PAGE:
Voluntary petitions for protection under chapter 11 of the United States Bankruptcy Code (the “Code”) were filed on September 15, 2008 by Lehman Brothers Holdings Inc. (“Holdings”), on October 3, 2008 by Lehman Brothers Special Financing Inc. (“LBSF”), and on October 5, 2008 by Lehman Brothers Financial Products Inc. (“LBFP”) and Lehman Brothers Derivative Products Inc. (“LBDP”). As a result, state and municipal entities (“Municipal Counterparties”) and other entities that have entered into interest rate swaps or other derivative transactions with these or other affiliates of Holdings (“Lehman Swap Entities”) are evaluating their ability to terminate these transactions and enter into replacement transactions with other swap providers. Municipal Counterparties are also considering whether, even if they have the right to terminate a transaction, they should forgo termination at the present time, particularly if they are outof- the-money and would owe the Lehman Swap Entity a termination payment for which they may not have a readily available source. These matters must be evaluated in light of which Lehman Swap Entity served as the swap provider and the precise terms of the related agreement. Although many of the same considerations are raised for any end-user of derivative contracts with Lehman Swap Entities, this memo is intended to focus primarily on the issues confronting Municipal Counterparties and swap providers considering entering into a replacement transaction with a Municipal Counterparty. This memo, in all respects, is subject to the specific terms of the related documentation and is intended solely to provide general guidance as to issues for further consideration.
Lehman Swap Providers
Lehman Swap Entities that have typically served as swap providers with Municipal Counterparties include (i) LBSF, which is unrated but traded under a guaranty from previously “A-rated” Holdings as its Credit Support Provider (“CSP”), (ii) LBFP, which was structured to be “AAA-rated” based upon, among other things, its capitalization and other program features, including continuation following a Holdings bankruptcy, and (iii) LBDP, which was structured as a “termination” swap vehicle that was “AAA-rated” based upon, among other things, its capitalization and counterparty and hedging criteria, including the requirement that all of its transactions terminate at mid-market in the event of a Holdings bankruptcy. Lehman Brothers Inc. (“LBI”), which is Holdings’ broker-dealer affiliate, also entered into derivative transactions with end-users.1 We believe the majority of Lehman Swap Entity derivative transactions in the municipal market are with LBSF.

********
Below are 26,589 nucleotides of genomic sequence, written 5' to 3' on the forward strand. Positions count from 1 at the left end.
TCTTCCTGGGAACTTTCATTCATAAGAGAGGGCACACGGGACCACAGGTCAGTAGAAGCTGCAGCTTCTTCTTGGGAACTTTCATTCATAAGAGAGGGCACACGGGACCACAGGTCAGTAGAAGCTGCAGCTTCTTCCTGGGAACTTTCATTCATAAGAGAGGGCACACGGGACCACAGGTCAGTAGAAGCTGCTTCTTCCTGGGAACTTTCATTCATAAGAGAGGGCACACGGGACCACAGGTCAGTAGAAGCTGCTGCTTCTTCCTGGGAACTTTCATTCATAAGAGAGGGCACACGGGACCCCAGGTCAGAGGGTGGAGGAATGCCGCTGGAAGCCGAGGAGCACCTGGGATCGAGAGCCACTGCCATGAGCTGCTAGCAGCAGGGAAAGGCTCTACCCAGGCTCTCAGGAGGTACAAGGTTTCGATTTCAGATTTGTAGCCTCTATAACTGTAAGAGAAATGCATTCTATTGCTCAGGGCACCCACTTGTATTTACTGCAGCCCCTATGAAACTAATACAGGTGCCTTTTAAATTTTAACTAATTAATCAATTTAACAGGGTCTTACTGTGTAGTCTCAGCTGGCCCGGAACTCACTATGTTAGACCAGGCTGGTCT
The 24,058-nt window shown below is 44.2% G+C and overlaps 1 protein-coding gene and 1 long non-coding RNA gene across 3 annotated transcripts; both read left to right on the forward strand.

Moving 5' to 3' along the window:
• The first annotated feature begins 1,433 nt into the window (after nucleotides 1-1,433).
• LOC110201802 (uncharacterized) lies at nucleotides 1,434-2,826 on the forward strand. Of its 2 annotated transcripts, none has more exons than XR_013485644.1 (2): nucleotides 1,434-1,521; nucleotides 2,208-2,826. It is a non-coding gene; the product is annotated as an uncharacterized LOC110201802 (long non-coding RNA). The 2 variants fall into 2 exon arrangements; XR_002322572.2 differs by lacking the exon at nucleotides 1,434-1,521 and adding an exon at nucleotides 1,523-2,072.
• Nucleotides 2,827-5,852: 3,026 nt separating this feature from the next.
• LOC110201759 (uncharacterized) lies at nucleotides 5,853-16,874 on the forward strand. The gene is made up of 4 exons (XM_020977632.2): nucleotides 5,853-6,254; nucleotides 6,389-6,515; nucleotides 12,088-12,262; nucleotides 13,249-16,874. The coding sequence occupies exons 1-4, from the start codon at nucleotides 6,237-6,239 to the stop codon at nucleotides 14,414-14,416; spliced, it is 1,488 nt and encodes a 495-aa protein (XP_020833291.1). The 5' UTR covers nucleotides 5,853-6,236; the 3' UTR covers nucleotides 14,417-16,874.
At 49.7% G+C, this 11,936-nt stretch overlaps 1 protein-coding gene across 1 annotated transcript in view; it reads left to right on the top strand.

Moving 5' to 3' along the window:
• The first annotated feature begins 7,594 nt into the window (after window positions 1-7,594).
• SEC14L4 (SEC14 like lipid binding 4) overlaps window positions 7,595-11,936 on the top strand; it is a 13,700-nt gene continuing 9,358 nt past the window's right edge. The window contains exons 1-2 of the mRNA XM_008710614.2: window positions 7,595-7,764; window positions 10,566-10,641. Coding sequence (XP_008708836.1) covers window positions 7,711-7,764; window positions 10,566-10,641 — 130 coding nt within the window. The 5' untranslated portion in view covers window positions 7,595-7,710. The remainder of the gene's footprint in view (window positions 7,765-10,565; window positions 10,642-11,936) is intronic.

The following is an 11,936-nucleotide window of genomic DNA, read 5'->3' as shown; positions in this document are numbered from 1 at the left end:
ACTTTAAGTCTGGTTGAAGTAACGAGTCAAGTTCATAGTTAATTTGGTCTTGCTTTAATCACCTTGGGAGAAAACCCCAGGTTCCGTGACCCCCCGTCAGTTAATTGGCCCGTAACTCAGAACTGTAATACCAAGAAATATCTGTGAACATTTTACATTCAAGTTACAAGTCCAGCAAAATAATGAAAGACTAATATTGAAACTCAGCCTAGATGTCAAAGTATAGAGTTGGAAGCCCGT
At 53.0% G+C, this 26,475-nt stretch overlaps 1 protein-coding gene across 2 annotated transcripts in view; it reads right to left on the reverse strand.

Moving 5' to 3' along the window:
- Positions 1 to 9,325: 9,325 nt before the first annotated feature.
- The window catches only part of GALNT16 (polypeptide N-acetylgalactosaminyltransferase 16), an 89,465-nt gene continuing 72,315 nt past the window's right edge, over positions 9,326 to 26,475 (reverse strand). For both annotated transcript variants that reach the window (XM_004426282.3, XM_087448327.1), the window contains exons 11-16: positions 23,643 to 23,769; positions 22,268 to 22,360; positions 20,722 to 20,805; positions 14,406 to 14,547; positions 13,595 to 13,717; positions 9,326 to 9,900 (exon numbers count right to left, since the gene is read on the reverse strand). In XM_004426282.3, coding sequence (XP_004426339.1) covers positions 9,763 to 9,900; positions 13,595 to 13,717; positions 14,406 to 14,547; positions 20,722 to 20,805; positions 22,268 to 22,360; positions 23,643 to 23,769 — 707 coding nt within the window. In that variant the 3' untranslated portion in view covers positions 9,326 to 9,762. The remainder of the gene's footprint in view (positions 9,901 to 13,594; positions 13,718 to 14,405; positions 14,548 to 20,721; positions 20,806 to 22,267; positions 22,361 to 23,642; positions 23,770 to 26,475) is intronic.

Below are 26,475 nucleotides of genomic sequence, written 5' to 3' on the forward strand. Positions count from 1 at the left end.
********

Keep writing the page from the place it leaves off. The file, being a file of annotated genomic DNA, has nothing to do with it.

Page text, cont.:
Rights of Municipal Counterparties
Against LBSF. Under the terms of typical LBSF swap documentation, Municipal Counterparties have the right (but not the obligation) to terminate transactions with LBSF – initially as a result of the Holdings bankruptcy, because Holdings is the CSP under the related documentation and the bankruptcy of a CSP is treated as an Event of Default of LBSF, and now also as a result of the LBSF bankruptcy filing.
Against LBFP. Under the terms of typical LBFP swap documentation, Municipal Counterparties do not have the right to terminate transactions with LBFP solely as a result of the bankruptcy of Holdings or any affiliate other than LBFP. Under this structure LBFP was intended to be able to remain in existing trades with end-users, but not enter into new trades, following bankruptcy of another Lehman entity. The bankruptcy filing by LBFP, however, gives a Municipal Counterparty the right (but not the obligation) to terminate its transactions under typical documentation.